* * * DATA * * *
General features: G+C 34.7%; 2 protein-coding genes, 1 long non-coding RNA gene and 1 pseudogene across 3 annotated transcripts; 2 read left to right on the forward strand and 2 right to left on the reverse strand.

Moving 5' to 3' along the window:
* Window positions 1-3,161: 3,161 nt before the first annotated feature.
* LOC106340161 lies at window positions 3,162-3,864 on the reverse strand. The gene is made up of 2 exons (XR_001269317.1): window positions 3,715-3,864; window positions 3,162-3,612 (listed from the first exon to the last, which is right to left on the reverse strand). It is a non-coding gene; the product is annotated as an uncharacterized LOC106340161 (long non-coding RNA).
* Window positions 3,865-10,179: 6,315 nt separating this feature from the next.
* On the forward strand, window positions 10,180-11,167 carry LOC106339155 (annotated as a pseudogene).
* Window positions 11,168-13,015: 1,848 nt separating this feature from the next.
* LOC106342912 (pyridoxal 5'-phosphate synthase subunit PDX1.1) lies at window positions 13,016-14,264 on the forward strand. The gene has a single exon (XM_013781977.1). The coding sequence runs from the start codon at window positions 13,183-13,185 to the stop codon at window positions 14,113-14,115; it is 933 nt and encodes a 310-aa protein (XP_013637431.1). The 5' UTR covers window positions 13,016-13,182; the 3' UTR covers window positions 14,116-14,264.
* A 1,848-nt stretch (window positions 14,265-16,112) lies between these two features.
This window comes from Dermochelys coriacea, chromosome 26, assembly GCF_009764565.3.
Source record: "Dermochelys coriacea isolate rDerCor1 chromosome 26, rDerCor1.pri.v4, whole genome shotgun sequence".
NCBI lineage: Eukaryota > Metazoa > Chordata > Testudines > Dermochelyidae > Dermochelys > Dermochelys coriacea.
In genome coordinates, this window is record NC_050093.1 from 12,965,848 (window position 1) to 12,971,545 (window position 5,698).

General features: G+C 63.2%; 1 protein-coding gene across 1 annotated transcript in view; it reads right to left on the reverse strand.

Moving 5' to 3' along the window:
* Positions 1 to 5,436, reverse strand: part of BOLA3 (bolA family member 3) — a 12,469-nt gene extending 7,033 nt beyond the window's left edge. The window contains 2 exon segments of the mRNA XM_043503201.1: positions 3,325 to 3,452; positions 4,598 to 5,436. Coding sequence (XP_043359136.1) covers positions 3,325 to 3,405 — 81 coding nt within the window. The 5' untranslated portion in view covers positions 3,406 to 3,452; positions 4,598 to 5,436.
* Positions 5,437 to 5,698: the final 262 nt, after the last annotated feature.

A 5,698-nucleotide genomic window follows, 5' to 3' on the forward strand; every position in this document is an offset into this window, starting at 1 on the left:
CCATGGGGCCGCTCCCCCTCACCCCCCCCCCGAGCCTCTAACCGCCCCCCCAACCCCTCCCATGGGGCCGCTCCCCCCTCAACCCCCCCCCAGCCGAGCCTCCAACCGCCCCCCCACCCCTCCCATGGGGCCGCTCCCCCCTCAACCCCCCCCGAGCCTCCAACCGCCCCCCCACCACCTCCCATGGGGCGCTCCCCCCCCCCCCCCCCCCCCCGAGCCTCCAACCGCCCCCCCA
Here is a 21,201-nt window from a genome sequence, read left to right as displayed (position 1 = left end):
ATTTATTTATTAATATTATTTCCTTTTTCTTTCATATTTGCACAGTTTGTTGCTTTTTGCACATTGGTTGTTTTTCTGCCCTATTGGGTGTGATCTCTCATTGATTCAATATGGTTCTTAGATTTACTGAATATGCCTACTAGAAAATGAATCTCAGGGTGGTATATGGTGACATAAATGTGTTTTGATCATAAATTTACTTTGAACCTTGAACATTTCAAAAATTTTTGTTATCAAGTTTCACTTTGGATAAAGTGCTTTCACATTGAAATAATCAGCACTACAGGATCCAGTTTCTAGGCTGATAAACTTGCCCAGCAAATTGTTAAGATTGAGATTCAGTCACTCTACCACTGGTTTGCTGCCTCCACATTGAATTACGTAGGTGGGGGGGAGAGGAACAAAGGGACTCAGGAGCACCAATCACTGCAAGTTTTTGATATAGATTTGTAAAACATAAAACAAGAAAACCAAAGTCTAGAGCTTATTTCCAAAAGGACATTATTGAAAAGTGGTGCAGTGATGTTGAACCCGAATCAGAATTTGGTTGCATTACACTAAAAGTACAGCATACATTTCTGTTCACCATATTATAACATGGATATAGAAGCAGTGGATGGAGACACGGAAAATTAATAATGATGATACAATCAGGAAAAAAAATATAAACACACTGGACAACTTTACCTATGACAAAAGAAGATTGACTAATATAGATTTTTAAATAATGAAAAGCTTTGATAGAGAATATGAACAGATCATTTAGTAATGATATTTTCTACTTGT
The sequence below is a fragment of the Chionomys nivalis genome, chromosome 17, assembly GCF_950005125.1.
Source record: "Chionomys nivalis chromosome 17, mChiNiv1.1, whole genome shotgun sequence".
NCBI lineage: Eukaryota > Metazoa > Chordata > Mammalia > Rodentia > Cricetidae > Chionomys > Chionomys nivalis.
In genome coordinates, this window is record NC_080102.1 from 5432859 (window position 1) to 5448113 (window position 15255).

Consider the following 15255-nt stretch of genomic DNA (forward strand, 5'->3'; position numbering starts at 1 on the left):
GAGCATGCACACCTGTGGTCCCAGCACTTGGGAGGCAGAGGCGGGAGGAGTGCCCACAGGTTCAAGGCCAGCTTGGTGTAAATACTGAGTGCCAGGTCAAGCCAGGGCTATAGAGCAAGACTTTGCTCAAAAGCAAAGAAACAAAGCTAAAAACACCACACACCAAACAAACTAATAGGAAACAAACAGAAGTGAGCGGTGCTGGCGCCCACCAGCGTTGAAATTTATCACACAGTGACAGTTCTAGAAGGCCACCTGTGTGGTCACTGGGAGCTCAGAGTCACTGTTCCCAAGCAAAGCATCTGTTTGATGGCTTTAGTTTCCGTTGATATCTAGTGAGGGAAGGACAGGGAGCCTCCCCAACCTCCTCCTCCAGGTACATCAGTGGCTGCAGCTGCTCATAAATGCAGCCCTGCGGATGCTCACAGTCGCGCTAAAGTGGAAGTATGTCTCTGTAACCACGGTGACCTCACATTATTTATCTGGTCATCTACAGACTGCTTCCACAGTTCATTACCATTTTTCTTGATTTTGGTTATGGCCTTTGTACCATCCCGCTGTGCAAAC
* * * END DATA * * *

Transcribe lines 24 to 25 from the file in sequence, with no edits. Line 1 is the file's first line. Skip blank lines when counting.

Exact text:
NCBI lineage: Eukaryota > Metazoa > Chordata > Mammalia > Rodentia > Cricetidae > Chionomys > Chionomys nivalis.
In genome coordinates, this window is record NC_080102.1 from 5432859 (window position 1) to 5448113 (window position 15255).